From Abused and Homeless to Ph.D.

"Oh, my God. Are you serious?" That's a reaction I often get when people hear how I accidentally discovered, at the age of twenty, that I was adopted.
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"Oh, my God. Are you serious?"

That's a reaction I often get when people hear how I accidentally discovered, at the age of twenty, that I was adopted. It's a story I don't often share. Growing up abused and isolated, I learned to protect myself by distancing myself and not speaking up, so I've seldom said anything about how, as a child, I was neglected, stalked, and strangled. I don't talk about how my name was changed at least three times, what it was like to live out of my van in the park when I was between colleges, or how I've struggled with anxiety, depression, and having been suicidal.

By many measures, my life is an example of overcoming great odds. I went on to earn two graduate degrees and I hope to complete my doctorate this year. I've become a widely published author, social commentator, and civil rights activist. But my life does not fit into the narrative of the "inspirational survivor," the person who overcomes tragedies with grace, courage, and humility. I suspect that, for most of us, real life is more complicated than that.

As someone who struggles with post-traumatic stress disorder (PTSD), I can attest that tragedies don't always remain buried in the past. I continue to relive times when I expected to be killed by my mother and father; times when, even with the police outside the door, I thought no one could save me. There are times when I'm terrified to walk on the sidewalk, to look at a door, to hug my loved ones. I don't think many of us feel courageous or graceful in times like these. And when there's no end in sight, every day can be a struggle, a tragedy all its own.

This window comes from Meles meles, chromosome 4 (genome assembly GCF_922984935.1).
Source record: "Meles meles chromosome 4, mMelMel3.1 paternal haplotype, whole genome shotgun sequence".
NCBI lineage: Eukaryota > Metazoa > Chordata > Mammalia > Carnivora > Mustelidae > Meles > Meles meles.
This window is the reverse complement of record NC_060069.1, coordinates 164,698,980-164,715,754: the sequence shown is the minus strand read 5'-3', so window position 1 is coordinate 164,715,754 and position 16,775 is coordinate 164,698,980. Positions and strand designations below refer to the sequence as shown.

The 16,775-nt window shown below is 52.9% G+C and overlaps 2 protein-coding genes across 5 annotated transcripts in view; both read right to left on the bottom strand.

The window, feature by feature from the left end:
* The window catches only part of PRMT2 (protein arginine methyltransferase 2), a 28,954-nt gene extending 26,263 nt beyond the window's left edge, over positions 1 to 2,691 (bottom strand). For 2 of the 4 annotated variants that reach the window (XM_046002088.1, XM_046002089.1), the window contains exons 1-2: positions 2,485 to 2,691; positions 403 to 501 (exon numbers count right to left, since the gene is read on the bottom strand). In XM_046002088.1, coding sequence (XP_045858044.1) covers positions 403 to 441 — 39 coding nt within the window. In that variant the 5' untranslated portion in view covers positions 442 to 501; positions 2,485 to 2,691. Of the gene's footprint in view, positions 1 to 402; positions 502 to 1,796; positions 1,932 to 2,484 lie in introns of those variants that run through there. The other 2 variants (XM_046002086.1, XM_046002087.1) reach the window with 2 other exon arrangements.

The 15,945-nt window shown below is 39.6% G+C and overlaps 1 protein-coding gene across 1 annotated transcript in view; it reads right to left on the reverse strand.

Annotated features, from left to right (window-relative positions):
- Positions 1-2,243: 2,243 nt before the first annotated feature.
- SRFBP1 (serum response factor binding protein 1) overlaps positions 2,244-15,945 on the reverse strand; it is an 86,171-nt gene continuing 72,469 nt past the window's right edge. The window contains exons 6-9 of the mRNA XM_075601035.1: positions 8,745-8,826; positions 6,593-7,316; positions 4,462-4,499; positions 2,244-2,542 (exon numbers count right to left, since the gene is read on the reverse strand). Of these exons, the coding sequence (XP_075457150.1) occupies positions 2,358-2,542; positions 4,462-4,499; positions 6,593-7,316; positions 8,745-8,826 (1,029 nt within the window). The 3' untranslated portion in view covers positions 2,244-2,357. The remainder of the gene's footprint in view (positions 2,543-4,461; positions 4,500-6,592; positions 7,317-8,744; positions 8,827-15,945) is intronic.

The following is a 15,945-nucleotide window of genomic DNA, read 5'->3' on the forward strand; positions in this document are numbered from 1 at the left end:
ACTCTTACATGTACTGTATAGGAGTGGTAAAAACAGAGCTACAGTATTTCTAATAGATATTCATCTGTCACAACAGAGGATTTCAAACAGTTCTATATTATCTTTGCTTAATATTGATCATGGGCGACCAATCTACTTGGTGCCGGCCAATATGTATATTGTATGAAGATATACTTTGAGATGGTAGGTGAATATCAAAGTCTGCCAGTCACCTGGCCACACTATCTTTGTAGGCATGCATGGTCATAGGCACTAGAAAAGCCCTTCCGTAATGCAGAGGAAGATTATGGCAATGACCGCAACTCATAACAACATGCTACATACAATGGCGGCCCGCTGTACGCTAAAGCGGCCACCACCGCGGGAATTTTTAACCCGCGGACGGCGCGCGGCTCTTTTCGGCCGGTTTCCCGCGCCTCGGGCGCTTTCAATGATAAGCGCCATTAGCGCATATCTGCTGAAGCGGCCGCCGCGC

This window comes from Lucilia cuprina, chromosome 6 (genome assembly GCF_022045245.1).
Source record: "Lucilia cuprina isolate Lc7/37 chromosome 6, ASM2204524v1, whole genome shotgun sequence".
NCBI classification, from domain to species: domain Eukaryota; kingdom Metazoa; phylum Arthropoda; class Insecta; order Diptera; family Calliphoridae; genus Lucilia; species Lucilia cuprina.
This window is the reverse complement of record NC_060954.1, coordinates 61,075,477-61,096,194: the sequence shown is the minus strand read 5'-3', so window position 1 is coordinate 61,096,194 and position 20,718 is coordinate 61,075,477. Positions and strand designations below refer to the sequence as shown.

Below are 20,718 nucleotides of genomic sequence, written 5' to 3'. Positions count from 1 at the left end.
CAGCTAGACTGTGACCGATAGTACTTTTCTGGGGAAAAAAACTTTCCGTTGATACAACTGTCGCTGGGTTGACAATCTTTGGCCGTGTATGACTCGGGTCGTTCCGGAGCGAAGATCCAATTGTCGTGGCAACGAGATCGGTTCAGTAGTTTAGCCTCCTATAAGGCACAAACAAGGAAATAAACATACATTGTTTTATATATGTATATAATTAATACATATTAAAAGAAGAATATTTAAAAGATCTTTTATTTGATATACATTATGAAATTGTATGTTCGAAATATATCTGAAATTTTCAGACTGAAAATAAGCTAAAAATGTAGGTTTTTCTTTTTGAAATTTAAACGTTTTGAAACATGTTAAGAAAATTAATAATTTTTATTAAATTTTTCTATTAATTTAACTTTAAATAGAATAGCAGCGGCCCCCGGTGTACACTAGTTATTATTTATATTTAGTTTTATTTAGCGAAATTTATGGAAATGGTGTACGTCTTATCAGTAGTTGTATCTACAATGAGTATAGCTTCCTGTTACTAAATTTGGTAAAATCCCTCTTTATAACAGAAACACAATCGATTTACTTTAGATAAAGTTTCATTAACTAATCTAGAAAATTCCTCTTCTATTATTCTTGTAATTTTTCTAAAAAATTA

Like many people who've faced these kinds of experiences, it's taken me years to realize and accept that I was abused and neglected. Even as I push my way forward, I continue discovering just how much of my life and identity has been shaped by events of the past.

That's one of the reasons that my work to advance civil rights and social justice means the world to me. Helping in some small way to advance LGBT rights, to combat racism, and to defend religious freedom gives my life direction and meaning. It also gives me a way to turn my past experiences into a strength, to flip the negatives on their head.

But what has really helped me survive isn't some noble purpose, some lofty goal. What's really helped is surrounding myself with caring, loving people, and the day to day skills I've learned through extensive research, trial and error, and the help of skilled professionals. They've taught me how to slow down, to breathe, to be thankful for what I've got. They're the ones who make my loftier goals possible.

My hope is that sharing my story might help others to see what is possible even in the darkest of times and to help others to stand up and speak out. I have no illusions that I am in any way special or unique. I'm a common man, no more deserving than anyone else. But for far too long I've been afraid of how others might think of me damaged goods. I've worried about how I might be treated differently, how employers might think of me as too great a risk.

Pain and fear teach us silence. It's time for that to change.

I don't know what tomorrow might bring. But one thing I've learned is that if we can hold on and find help, if we find ways to get through the day and speak up, we can not only survive, but emerge stronger than before. As my girlfriend told me, our very survival can be an inspiration all its own. And with her love and that of my family, I look forward to so much more than completing my education. I look forward to the future.


DaShanne Stokes is an author, speaker, and commentator known for his work advancing civil rights and social justice. He recently completed a memoir about his experiences.

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